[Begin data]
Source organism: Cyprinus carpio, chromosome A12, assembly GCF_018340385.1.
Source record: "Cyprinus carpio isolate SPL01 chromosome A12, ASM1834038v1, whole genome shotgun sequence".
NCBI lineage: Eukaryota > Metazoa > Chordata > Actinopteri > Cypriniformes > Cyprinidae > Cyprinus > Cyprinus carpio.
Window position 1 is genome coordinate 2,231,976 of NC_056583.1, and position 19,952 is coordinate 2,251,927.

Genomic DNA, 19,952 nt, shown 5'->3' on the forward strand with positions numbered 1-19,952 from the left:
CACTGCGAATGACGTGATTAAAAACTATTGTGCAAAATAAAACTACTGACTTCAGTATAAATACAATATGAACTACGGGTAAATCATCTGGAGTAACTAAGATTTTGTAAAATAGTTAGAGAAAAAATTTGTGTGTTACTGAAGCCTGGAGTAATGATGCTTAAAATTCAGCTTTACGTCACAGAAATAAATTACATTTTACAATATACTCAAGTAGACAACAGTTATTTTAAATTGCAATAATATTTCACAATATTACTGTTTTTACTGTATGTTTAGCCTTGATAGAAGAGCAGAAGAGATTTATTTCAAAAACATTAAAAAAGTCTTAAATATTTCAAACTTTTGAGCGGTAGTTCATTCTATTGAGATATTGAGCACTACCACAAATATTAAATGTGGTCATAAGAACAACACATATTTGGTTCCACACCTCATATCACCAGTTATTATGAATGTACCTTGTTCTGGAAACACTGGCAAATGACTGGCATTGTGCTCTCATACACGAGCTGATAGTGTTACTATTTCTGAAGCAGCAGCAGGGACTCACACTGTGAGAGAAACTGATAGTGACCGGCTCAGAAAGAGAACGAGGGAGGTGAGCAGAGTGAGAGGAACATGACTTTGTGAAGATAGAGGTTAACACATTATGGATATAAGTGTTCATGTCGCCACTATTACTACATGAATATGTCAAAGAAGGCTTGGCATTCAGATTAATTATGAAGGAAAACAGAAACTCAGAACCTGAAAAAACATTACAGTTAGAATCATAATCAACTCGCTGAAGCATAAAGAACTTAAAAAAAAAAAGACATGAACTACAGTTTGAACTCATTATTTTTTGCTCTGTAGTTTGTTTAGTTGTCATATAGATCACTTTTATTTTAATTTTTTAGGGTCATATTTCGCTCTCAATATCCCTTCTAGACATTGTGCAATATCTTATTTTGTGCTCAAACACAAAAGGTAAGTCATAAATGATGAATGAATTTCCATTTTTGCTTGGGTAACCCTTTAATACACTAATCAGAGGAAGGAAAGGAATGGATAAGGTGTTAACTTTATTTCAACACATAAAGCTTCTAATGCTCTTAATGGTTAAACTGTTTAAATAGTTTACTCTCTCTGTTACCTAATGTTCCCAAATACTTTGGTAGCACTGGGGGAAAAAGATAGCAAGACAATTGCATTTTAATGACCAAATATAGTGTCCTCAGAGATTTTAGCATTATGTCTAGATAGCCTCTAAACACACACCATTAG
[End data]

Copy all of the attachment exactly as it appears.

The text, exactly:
Source organism: Cyprinus carpio, chromosome A12, assembly GCF_018340385.1.
Source record: "Cyprinus carpio isolate SPL01 chromosome A12, ASM1834038v1, whole genome shotgun sequence".
NCBI lineage: Eukaryota > Metazoa > Chordata > Actinopteri > Cypriniformes > Cyprinidae > Cyprinus > Cyprinus carpio.
Window position 1 is genome coordinate 2,231,976 of NC_056583.1, and position 19,952 is coordinate 2,251,927.

Genomic DNA, 19,952 nt, shown 5'->3' on the forward strand with positions numbered 1-19,952 from the left:
CACTGCGAATGACGTGATTAAAAACTATTGTGCAAAATAAAACTACTGACTTCAGTATAAATACAATATGAACTACGGGTAAATCATCTGGAGTAACTAAGATTTTGTAAAATAGTTAGAGAAAAAATTTGTGTGTTACTGAAGCCTGGAGTAATGATGCTTAAAATTCAGCTTTACGTCACAGAAATAAATTACATTTTACAATATACTCAAGTAGACAACAGTTATTTTAAATTGCAATAATATTTCACAATATTACTGTTTTTACTGTATGTTTAGCCTTGATAGAAGAGCAGAAGAGATTTATTTCAAAAACATTAAAAAAGTCTTAAATATTTCAAACTTTTGAGCGGTAGTTCATTCTATTGAGATATTGAGCACTACCACAAATATTAAATGTGGTCATAAGAACAACACATATTTGGTTCCACACCTCATATCACCAGTTATTATGAATGTACCTTGTTCTGGAAACACTGGCAAATGACTGGCATTGTGCTCTCATACACGAGCTGATAGTGTTACTATTTCTGAAGCAGCAGCAGGGACTCACACTGTGAGAGAAACTGATAGTGACCGGCTCAGAAAGAGAACGAGGGAGGTGAGCAGAGTGAGAGGAACATGACTTTGTGAAGATAGAGGTTAACACATTATGGATATAAGTGTTCATGTCGCCACTATTACTACATGAATATGTCAAAGAAGGCTTGGCATTCAGATTAATTATGAAGGAAAACAGAAACTCAGAACCTGAAAAAACATTACAGTTAGAATCATAATCAACTCGCTGAAGCATAAAGAACTTAAAAAAAAAAAGACATGAACTACAGTTTGAACTCATTATTTTTTGCTCTGTAGTTTGTTTAGTTGTCATATAGATCACTTTTATTTTAATTTTTTAGGGTCATATTTCGCTCTCAATATCCCTTCTAGACATTGTGCAATATCTTATTTTGTGCTCAAACACAAAAGGTAAGTCATAAATGATGAATGAATTTCCATTTTTGCTTGGGTAACCCTTTAATACACTAATCAGAGGAAGGAAAGGAATGGATAAGGTGTTAACTTTATTTCAACACATAAAGCTTCTAATGCTCTTAATGGTTAAACTGTTTAAATAGTTTACTCTCTCTGTTACCTAATGTTCCCAAATACTTTGGTAGCACTGGGGGAAAAAGATAGCAAGACAATTGCATTTTAATGACCAAATATAGTGTCCTCAGAGATTTTAGCATTATGTCTAGATAGCCTCTAAACACACACCATTAG